Notice the emphasis upon “we”, because it seems not only as if this so-called phenomenon has been able to impact a great number of people, it has been provoked by us both intentionally and unintentionally also. Introducing, the very selection of the Oxford Dictionaries Word of the Year for 2016 as “post-truth”. The selection identifies a surge in post-truth behaviour, such conduct. In 2016, the majority of the participating electorate in the United Kingdom made the decision to leave the European Union, a union set up during the 1960s, purposely for trade, emotionally for peace. What since has such a promising-sounding Union become? Such digression is important to consider. However, the focus is on how the decision made was influenced by a plethora of accusations, evidence and information. From the outset, one would assume all information provided is, as it always claims, factual and truthful. But the presence of political favouritism, desperation for victory, but more importantly, the presence of opportunity to manipulate people more easily than ever before, worked to shake this natural conception.

Information was manipulated in unseen manners in order to incite action and participation for the respective “Remain” and “Leave” campaigns- resulting in a country arguably more divided since the Troubles, political uncertainty during the 1970s or even in the wake of the Second World War. Such ‘post-truth’ behaviours during the referendum have left the country reeling
to this precise date. The analysis of content, may that be intentionally manipulative or blatantly incorrect, wages on. We may never know why, or how, some comments came to be
apparent, where they originated from, and to what extent they served an influential purpose.
But they nonetheless did...

Review:Shakespeare's 'Julius Caesar' (Bridge Theatre, London)

by Alex Porter



The Bridge theatre which can be found overlooking the River Thames and Tower Bridge, is the first commercial theatre to be built in central London since 1973. It was set up by Nicholas Hytner and Nick Starr, in October 2017 who wanted to open a large theatre that was not in the West End of London. The theatre is very adaptable and it allows productions to be performed in ‘promenade formats’, with reduced seating.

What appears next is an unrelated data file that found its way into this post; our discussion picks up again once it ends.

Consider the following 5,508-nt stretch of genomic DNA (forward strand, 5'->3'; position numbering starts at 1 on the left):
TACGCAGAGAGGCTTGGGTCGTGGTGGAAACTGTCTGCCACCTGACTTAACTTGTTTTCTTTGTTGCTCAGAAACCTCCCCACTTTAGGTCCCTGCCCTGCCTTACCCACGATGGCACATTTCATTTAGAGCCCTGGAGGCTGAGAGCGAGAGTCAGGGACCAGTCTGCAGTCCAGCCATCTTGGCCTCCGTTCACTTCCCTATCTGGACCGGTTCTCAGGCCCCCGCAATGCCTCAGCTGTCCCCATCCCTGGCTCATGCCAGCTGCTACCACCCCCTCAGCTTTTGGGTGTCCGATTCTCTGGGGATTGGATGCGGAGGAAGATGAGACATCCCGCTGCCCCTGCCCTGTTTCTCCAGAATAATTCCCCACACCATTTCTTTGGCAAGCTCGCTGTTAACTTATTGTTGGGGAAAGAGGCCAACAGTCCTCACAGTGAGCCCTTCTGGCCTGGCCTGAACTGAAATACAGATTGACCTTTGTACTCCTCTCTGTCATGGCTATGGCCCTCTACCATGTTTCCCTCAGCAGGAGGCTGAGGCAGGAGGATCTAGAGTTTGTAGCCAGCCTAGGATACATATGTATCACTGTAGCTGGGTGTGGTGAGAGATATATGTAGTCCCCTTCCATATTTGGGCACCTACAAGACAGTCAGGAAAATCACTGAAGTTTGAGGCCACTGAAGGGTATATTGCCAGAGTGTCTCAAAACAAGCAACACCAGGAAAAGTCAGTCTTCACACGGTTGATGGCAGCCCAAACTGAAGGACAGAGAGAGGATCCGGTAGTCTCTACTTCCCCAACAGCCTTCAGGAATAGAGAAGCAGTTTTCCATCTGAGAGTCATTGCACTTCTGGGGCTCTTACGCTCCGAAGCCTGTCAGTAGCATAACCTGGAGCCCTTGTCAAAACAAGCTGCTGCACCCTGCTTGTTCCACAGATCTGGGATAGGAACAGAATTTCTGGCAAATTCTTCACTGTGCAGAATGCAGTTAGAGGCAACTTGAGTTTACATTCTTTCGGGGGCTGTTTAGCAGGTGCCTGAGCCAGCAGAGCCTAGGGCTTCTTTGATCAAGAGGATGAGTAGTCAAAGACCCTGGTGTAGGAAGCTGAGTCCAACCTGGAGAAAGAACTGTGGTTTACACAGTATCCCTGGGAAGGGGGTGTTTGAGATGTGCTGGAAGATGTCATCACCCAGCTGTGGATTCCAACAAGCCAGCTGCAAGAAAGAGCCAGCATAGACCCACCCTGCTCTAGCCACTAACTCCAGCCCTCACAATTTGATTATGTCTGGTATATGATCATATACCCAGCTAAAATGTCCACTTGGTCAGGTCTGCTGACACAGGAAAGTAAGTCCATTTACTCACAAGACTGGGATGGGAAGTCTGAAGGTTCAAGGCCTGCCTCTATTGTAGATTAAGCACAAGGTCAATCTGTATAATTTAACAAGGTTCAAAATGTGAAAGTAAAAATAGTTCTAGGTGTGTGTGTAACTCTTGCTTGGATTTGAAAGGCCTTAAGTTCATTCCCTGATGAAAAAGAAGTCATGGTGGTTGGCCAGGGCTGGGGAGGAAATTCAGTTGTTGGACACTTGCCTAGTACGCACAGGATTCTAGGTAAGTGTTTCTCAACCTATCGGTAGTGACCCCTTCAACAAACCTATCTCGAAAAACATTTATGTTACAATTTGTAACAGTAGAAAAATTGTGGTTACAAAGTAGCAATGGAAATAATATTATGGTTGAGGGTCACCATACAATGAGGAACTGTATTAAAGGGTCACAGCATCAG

Over the Easter break I was lucky enough to go and see an amazing contemporary production of ‘Julius Caesar’ at ‘the Bridge’ where David Calder (Julius Caesar) David Morrissey (Mark Anthony) and Ben Whishaw (Marcus Brutus) performed brilliantly. 

The production was particularly special as the audience were the crowd/mob in the play and we had to hold up posters, cheer loudly, lie on the floor and also pass a huge sheet of red cloth over our heads when Julius Caesar was arriving triumphantly at the Senate unaware that Brutus and his conspirators were waiting to kill him. Although the production used Shakespeare’s original script, Julius Caesar wore a red baseball cap and Mark Anthony had a track-suit with his name on it which also made the characters mingle with the crowd. Platforms were rising and falling all the time throughout the performance so the crowd had to move as the platforms changed and simple props and clever stage changes were also used so you really felt part of each scene. The production was also very noisy as it had loud sound tracks and explosions throughout; it lasted two hours (without an interval), although the time seemed to pass quickly as the audience had to be so involved in it all.